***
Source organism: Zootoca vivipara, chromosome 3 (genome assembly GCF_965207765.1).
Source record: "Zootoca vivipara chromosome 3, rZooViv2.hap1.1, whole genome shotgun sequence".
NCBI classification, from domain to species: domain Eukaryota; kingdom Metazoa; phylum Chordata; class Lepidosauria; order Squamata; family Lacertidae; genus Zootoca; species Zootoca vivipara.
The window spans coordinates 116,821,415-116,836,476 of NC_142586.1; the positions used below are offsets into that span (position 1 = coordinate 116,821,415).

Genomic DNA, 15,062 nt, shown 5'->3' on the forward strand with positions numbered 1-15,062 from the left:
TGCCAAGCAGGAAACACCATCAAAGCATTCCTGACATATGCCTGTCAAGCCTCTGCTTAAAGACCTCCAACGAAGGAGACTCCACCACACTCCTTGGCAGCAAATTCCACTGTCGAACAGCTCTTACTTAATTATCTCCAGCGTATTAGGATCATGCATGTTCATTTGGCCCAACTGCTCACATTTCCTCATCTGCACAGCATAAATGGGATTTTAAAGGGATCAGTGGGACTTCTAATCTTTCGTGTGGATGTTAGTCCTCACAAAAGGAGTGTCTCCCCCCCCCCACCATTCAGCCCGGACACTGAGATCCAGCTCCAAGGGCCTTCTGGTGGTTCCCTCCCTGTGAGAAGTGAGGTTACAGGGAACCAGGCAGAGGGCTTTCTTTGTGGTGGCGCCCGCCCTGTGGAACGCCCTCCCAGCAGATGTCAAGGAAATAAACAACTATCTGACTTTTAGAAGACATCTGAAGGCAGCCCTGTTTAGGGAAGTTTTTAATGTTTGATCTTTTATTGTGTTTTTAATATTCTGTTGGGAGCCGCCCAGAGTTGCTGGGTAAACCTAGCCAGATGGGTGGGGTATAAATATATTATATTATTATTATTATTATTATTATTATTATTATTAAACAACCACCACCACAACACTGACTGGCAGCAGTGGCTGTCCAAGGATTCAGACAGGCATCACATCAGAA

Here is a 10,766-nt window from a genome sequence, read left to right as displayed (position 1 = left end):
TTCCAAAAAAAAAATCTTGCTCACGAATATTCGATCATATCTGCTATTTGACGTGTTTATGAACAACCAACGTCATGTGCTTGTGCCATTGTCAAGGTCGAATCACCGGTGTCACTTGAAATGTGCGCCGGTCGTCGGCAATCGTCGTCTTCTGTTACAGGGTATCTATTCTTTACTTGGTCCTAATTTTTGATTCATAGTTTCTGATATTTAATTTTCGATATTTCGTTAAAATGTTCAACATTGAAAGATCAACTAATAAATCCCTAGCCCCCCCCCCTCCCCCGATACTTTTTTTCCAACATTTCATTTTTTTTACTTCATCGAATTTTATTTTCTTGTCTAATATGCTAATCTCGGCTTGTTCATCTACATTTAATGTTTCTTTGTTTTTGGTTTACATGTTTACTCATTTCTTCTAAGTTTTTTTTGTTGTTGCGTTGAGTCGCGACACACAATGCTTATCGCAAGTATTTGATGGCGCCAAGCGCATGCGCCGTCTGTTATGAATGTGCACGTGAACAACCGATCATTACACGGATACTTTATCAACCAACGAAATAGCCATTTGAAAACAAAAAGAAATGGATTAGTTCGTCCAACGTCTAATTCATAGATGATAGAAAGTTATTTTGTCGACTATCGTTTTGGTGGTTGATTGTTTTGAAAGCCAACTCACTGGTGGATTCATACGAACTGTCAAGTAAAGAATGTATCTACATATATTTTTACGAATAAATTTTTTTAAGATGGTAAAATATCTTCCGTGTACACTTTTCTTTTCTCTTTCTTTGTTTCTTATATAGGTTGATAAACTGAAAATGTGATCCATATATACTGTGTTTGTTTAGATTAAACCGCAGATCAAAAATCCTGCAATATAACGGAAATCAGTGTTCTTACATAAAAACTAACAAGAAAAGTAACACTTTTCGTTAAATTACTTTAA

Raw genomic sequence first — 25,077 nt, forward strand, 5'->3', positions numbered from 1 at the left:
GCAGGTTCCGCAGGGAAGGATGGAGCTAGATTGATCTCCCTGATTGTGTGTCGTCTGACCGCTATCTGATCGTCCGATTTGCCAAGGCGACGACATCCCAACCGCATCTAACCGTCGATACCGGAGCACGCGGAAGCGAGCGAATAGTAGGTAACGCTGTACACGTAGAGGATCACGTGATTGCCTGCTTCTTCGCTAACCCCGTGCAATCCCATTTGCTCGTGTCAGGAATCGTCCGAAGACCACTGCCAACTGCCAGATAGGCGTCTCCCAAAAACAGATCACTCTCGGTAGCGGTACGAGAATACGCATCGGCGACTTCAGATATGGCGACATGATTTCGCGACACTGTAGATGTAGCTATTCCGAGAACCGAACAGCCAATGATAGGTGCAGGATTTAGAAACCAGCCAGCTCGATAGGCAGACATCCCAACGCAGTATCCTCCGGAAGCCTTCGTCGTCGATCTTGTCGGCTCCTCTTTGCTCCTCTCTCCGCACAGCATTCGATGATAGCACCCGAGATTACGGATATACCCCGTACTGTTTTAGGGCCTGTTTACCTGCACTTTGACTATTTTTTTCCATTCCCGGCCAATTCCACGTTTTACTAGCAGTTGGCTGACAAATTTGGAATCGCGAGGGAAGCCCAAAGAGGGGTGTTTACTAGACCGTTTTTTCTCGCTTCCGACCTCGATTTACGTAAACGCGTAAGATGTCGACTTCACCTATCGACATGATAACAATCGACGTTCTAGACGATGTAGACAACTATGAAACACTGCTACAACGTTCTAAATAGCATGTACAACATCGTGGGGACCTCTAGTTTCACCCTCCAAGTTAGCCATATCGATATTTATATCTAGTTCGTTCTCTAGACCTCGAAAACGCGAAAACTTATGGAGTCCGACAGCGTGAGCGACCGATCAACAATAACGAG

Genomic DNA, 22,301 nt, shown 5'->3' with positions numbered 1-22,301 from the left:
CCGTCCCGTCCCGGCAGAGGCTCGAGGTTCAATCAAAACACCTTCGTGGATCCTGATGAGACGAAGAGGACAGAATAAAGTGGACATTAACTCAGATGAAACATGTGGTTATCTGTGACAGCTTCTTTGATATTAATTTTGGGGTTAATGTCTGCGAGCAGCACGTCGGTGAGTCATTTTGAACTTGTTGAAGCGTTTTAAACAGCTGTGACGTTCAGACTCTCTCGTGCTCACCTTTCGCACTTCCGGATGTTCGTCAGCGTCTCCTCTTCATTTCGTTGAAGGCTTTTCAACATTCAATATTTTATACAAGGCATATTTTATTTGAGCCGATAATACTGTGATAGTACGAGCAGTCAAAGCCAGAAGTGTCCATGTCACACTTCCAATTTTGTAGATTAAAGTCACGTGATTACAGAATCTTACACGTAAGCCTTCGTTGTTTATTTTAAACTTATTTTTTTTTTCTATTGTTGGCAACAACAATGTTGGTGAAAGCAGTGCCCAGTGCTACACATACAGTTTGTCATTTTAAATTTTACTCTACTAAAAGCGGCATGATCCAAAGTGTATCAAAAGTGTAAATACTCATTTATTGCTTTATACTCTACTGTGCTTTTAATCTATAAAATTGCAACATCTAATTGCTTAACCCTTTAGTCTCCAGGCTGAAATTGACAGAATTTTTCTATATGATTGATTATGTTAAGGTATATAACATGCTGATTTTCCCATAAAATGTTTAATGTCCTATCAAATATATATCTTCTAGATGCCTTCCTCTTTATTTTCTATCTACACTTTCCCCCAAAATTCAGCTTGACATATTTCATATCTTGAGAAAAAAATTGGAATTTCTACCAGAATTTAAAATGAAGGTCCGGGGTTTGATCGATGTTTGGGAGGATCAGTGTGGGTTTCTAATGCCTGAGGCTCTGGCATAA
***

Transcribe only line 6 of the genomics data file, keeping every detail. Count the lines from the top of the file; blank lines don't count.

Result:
TGCCAAGCAGGAAACACCATCAAAGCATTCCTGACATATGCCTGTCAAGCCTCTGCTTAAAGACCTCCAACGAAGGAGACTCCACCACACTCCTTGGCAGCAAATTCCACTGTCGAACAGCTCTTACTTAATTATCTCCAGCGTATTAGGATCATGCATGTTCATTTGGCCCAACTGCTCACATTTCCTCATCTGCACAGCATAAATGGGATTTTAAAGGGATCAGTGGGACTTCTAATCTTTCGTGTGGATGTTAGTCCTCACAAAAGGAGTGTCTCCCCCCCCCCACCATTCAGCCCGGACACTGAGATCCAGCTCCAAGGGCCTTCTGGTGGTTCCCTCCCTGTGAGAAGTGAGGTTACAGGGAACCAGGCAGAGGGCTTTCTTTGTGGTGGCGCCCGCCCTGTGGAACGCCCTCCCAGCAGATGTCAAGGAAATAAACAACTATCTGACTTTTAGAAGACATCTGAAGGCAGCCCTGTTTAGGGAAGTTTTTAATGTTTGATCTTTTATTGTGTTTTTAATATTCTGTTGGGAGCCGCCCAGAGTTGCTGGGTAAACCTAGCCAGATGGGTGGGGTATAAATATATTATATTATTATTATTATTATTATTATTATTATTATTAAACAACCACCACCACAACACTGACTGGCAGCAGTGGCTGTCCAAGGATTCAGACAGGCATCACATCAGAA